While most have my posts have been about how to build your brand and what to do with your content, I chose to give a couple pointers in regard to sports photography. The best part about this post is that you don’t need any formal education to figure out the basics. As long as you have the motivation and determination to succeed than everything will be fine.
As long as you know how to operate your camera, then the rest of this post will help hone your skill of shooting sports photography. Positioning is a big factor with this topic and a problem for most trying to get the best content possible.
Furthermore, taking photography in the sports industry might be harder than it looks. While most take pictures of a baseball player hitting a ball or a football player making a catch, there’s only a select few that have the skill that gives them the step ahead of people to get the pictures people want. Having a general sense of where to have your camera pointed is significantly bigger problem beginners have.
However, the only gap in knowledge that separates these people is that they are photography aficionados who lack going the extra step. The rest of this post will give you some tips and pointers that will close that gap between you and the best.
Where you are on the field is a simple yet effective strategy that will make your photos stand out among the rest. While you want to see where it’s falling because every case is different, you can’t go wrong with having the sun to your back or over your shoulder. Also remember that, as I stated before, sports fans love to follow narratives. At a cousin’s football game, for example, be in the corner of the home end zone with the sun over your shoulder and the home crowd on the edge of the shot. When all things come together, if your cousin makes a game-winning catch, you have him, the crowd, and the referee in the shot. This gives you an aesthetically pleasing shot that shares a feeling rather than just a shot.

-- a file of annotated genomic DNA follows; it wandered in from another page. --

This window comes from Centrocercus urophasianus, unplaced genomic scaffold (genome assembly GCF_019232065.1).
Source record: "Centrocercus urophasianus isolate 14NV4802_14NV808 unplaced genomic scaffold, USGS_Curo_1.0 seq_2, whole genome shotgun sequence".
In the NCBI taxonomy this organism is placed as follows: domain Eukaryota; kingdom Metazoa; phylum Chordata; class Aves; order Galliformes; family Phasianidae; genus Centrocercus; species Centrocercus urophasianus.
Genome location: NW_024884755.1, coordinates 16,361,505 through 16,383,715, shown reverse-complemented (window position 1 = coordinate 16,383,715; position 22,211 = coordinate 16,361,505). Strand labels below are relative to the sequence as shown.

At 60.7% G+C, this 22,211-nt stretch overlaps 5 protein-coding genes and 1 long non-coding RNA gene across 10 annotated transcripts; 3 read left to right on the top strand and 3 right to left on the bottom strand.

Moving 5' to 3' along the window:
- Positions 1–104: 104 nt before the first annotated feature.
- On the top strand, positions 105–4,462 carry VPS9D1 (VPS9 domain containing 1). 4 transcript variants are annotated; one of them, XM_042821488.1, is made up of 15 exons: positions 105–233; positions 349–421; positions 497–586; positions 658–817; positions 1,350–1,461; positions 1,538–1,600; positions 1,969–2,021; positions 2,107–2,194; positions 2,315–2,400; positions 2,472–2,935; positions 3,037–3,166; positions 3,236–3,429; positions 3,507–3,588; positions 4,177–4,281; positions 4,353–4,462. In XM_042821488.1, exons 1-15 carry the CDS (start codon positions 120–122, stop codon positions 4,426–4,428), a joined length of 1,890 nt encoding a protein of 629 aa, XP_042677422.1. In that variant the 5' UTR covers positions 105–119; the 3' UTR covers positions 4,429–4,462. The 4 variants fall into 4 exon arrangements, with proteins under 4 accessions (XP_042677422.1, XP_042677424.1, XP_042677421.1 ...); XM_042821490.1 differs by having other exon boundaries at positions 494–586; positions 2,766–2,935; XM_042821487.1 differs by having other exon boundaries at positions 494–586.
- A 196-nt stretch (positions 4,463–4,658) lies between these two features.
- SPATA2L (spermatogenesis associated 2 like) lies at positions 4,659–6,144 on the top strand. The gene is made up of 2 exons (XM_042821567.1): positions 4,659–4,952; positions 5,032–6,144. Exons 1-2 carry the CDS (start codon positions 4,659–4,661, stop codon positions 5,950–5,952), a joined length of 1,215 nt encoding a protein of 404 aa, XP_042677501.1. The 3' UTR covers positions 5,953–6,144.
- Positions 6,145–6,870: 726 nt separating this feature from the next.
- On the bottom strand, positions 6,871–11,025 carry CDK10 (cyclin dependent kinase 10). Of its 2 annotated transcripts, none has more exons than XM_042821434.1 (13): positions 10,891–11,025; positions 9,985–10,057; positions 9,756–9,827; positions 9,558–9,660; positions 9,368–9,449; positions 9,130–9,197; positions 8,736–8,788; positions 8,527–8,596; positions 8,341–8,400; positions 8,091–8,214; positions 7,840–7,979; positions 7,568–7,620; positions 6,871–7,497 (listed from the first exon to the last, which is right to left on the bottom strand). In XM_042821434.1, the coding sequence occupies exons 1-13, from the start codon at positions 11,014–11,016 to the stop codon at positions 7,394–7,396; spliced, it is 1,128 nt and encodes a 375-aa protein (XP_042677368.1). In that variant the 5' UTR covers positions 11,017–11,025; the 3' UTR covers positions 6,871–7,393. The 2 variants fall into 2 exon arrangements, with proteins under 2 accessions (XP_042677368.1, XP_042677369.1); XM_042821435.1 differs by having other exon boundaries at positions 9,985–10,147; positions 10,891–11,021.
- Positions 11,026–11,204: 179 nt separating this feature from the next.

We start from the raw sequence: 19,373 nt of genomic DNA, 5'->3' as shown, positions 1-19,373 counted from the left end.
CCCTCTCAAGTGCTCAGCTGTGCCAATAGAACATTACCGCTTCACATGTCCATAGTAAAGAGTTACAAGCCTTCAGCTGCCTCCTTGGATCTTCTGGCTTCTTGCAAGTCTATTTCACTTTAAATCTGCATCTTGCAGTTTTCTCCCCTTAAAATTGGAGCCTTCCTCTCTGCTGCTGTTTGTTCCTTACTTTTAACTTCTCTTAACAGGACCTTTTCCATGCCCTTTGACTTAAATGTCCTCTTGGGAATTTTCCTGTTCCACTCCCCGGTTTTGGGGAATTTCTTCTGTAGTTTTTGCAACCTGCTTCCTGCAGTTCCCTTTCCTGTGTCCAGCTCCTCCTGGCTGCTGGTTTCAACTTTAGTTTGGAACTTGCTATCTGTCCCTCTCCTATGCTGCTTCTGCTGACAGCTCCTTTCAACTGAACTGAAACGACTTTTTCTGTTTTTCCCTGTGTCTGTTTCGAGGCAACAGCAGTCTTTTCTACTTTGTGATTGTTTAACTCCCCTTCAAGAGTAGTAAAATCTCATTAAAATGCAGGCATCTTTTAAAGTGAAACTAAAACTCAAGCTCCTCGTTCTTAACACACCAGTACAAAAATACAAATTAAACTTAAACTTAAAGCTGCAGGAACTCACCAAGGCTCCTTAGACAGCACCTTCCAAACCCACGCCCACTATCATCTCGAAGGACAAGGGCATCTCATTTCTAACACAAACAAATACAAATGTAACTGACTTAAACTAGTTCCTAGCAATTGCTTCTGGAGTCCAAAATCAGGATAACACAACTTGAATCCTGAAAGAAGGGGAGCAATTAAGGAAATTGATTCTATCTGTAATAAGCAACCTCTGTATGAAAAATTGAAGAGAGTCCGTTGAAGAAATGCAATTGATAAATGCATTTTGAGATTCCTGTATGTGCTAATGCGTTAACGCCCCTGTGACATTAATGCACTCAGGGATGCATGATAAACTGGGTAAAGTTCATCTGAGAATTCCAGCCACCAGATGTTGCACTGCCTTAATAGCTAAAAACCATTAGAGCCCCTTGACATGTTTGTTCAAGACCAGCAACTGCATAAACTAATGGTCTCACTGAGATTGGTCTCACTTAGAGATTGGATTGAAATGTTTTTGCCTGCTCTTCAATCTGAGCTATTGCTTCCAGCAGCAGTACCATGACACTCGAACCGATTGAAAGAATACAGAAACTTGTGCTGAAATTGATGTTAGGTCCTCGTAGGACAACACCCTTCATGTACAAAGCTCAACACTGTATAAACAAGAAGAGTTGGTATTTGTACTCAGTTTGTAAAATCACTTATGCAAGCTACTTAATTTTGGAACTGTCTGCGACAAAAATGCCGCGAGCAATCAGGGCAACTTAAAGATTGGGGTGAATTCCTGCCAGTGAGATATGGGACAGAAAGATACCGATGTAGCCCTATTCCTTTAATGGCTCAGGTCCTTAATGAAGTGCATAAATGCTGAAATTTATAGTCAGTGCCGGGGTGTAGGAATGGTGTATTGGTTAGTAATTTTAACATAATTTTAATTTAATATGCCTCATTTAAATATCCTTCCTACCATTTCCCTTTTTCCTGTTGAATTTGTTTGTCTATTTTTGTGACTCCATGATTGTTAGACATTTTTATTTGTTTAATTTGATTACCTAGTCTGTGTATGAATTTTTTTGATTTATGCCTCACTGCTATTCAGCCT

For those who don’t know the term, “chimping” is the act of checking every single photo on your camera after capturing it. This could be the single worst thing to do especially as a sports photographer. The shot that you need could be a matter of parts of a second and you need to be on your toes and alert at all times.
Do your research prior to the game
This might, in fact, be the best the most important tip regarding sports. Sports media and fans create storylines and narratives around any league: Messi or Ronaldo; MJ vs LeBron; Will Ovechkin ever win a cup? When you’re setting up for the game and have your camera ready to take pictures, knowing the narrative for that specific game will separate you from the rest of the pack. For example, if two players are feuding, a baseball player is ready to hit his 500th home run, or the moments immediately after a result might be the most crucial.
Any tips for other beginners out there? What do you have to offer?